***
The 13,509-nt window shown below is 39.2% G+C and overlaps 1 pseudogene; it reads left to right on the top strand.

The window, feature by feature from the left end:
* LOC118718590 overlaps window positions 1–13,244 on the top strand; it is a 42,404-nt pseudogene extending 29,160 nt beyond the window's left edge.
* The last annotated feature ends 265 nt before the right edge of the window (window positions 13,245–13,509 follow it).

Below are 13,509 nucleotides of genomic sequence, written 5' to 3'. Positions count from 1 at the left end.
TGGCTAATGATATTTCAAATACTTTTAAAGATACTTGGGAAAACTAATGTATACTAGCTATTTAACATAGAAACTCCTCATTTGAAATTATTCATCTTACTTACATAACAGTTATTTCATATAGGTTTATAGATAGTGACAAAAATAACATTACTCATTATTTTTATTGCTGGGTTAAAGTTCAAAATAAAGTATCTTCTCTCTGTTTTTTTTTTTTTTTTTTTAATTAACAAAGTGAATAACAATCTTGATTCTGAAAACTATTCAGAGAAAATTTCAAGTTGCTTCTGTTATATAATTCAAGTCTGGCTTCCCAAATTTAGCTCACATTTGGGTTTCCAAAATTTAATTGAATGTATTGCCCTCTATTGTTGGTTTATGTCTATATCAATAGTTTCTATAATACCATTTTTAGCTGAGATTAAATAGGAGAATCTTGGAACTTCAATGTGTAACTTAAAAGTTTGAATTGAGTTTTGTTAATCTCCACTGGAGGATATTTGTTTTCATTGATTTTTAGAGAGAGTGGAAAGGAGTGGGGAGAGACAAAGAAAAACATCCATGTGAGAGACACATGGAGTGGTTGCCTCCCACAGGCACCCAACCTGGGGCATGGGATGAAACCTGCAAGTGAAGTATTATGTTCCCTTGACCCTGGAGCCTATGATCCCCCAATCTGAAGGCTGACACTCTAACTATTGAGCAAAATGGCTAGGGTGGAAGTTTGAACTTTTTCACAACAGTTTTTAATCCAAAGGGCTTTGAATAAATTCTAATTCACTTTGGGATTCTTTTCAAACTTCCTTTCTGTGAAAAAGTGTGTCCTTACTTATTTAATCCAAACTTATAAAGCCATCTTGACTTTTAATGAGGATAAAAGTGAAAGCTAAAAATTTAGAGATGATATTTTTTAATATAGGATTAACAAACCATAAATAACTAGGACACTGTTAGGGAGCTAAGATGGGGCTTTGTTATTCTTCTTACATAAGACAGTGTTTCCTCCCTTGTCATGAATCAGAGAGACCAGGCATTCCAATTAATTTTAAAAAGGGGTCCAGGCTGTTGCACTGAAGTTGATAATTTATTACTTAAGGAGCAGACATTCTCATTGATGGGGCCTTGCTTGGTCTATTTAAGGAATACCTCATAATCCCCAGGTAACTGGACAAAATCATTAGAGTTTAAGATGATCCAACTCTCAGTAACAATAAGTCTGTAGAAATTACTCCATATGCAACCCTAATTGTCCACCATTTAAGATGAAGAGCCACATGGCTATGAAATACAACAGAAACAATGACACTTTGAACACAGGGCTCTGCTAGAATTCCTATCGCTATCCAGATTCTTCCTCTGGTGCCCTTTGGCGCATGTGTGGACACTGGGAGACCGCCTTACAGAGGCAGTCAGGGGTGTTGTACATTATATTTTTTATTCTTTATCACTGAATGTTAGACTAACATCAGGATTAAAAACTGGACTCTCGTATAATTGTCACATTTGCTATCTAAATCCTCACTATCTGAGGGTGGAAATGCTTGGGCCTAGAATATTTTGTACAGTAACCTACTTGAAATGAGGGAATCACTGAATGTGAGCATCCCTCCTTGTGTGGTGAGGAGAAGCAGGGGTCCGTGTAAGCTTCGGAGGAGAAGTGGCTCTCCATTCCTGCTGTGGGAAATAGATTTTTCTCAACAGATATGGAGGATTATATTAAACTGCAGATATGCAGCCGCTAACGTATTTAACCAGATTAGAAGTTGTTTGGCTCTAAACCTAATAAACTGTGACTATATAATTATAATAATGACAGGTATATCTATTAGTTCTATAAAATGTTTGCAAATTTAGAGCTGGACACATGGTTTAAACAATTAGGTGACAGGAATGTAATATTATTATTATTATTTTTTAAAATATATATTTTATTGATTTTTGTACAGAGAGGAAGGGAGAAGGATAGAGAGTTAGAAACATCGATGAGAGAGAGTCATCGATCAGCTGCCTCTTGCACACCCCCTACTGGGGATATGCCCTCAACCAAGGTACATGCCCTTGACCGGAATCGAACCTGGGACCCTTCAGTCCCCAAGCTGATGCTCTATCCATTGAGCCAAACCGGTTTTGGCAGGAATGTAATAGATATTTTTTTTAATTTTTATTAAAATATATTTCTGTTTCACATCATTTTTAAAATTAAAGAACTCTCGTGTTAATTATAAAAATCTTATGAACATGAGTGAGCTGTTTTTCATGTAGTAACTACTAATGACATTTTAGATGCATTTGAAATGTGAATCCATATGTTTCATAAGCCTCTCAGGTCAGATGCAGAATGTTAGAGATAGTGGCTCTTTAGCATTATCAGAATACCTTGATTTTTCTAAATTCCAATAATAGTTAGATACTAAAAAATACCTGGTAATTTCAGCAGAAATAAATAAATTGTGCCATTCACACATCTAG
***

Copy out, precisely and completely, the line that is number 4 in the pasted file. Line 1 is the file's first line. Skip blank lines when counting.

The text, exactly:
* The last annotated feature ends 265 nt before the right edge of the window (window positions 13,245–13,509 follow it).